The parallax gap is, on the contrary, the very form of the “reconciliation” of opposites: one simply has to recognize the gap.
So, again, what are the political consequences of asserting this gap? There are three basic options. First, there is the liberal option essentially advocated by Freud himself: the gap means that we should not fully identify with any positive political project, but retain a minimal distance towards them all, since politics is as such the domain of the Master-Signifier and of symbolic and/ or imaginary identifications. Then, there is the conservative option: against the eternal threat of destructive “negativity,” it is all the more necessary to impose onto social life a strict order based on a Master-Signifier. Finally, there is a Trotskyist-Deleuzian leftist version: true radical politics is a matter of “permanent revolution,” of persisting in permanent self-revolutionizing, without allowing this flux to stabilize itself into a new positive order. With Lacan and politics, it is thus the same as with Hegel: there are three main interpretations, the conservative (emphasizing the symbolic authority as a sine qua non of the social order), the leftist (using Lacan for the critique of patriarchal ideology and practice), and the cynically permissive liberal version (to each his or her own jouissance). This liberal interpretation participates in the short-circuit between ontology and politics typical of postmodern thought: radical leftist politics is rejected as “metaphysical,” as imposing on social life a universal metaphysical vision, as striving for a totally self-transparent and regulated society, and, since life resists the constraints of any such ideological straight-jacket, this politics necessarily ends in totalitarian terror. Such a political stance is very comfortable: while legitimizing a pragmatic politics without risks, it is able to present its cynical liberalism as the most radical-critical position.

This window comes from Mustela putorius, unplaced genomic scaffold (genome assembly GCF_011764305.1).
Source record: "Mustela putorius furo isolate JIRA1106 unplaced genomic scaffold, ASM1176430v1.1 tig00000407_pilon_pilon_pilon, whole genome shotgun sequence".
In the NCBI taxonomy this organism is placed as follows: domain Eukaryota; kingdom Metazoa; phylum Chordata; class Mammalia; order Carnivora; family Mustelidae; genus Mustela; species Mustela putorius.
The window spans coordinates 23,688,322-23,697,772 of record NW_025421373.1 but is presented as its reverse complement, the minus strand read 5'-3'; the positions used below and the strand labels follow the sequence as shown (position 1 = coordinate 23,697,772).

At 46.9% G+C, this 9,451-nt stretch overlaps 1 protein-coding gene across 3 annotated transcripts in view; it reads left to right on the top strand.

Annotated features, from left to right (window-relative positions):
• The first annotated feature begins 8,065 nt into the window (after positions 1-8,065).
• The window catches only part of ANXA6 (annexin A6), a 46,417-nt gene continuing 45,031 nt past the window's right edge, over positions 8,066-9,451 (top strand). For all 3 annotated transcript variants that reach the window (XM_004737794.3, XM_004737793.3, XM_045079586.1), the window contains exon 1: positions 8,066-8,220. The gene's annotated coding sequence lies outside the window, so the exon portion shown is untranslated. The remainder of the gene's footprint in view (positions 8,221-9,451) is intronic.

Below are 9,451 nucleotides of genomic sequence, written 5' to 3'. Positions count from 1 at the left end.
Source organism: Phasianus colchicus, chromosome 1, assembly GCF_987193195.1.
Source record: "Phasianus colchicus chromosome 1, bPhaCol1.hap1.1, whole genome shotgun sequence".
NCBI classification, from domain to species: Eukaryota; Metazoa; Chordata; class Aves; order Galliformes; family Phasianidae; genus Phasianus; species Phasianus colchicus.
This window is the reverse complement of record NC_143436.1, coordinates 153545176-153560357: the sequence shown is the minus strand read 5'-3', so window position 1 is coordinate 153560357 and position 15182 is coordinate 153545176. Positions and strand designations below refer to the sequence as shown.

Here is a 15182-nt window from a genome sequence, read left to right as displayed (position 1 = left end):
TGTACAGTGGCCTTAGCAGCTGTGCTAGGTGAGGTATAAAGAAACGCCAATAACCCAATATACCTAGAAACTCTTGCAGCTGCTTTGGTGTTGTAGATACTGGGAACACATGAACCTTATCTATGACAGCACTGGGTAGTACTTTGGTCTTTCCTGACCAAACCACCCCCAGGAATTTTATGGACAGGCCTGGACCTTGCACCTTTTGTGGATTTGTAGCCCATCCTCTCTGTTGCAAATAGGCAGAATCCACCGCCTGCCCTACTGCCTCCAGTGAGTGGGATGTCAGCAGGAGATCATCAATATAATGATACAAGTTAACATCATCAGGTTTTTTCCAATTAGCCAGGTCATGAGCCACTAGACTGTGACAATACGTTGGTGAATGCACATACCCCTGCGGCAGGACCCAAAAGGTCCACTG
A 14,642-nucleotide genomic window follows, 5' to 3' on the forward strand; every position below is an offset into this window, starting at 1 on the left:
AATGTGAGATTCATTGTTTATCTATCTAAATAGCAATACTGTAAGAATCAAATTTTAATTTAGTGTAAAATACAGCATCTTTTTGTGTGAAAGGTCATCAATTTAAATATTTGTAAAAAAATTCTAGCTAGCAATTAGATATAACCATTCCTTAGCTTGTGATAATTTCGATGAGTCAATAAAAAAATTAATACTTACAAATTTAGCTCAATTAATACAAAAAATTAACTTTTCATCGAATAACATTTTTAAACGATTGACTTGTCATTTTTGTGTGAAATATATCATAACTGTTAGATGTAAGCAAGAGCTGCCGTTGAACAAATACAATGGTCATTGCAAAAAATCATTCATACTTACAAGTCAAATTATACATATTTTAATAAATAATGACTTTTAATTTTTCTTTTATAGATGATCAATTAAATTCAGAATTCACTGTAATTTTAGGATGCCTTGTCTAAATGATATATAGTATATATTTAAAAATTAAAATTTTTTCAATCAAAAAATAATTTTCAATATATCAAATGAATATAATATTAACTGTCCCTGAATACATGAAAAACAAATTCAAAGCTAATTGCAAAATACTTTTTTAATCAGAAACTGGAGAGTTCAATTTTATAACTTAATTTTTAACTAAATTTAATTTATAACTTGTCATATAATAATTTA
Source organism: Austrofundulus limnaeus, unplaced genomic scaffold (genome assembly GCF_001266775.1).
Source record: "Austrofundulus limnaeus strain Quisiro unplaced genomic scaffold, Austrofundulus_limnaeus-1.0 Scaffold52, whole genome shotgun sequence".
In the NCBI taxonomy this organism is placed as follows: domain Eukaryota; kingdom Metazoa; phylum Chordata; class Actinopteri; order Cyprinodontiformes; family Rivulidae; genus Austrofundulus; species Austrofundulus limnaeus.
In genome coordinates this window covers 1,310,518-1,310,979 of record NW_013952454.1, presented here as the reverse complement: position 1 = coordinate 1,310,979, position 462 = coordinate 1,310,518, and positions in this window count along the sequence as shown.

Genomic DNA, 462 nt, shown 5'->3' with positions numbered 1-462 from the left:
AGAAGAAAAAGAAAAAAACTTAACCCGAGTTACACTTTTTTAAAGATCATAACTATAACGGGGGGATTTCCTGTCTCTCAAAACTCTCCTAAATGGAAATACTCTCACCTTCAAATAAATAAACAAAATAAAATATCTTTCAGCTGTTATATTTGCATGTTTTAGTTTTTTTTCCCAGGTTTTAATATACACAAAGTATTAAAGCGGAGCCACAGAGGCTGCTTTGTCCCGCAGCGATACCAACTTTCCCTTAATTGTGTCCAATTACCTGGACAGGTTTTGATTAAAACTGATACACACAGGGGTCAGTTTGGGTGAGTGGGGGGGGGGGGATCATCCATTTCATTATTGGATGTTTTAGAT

So which of these three options is the correct one? The first should be rejected as taking the easy way out, claiming that the question itself is wrong: there is no “true” or “correct” version, the choice is undecidable, open. But, again, which of the three is the correct option? The answer is, of course, the fourth. In other words, as we have already seen, we should reject the presupposition shared by all three. In a properly Hegelian way, the distinction between the zero-level of the empty place and its filling-up with a positive project must be rejected as false: the zero-level is never “there,” it can be experienced only retroactively, as the pre-supposition of a new political intervention, of imposing a new order. The question is thus the Hegelian one of a positive order whose positivity gives body to the negativity by accomplishing it.
– Slavoj Zizek, Less Than Nothing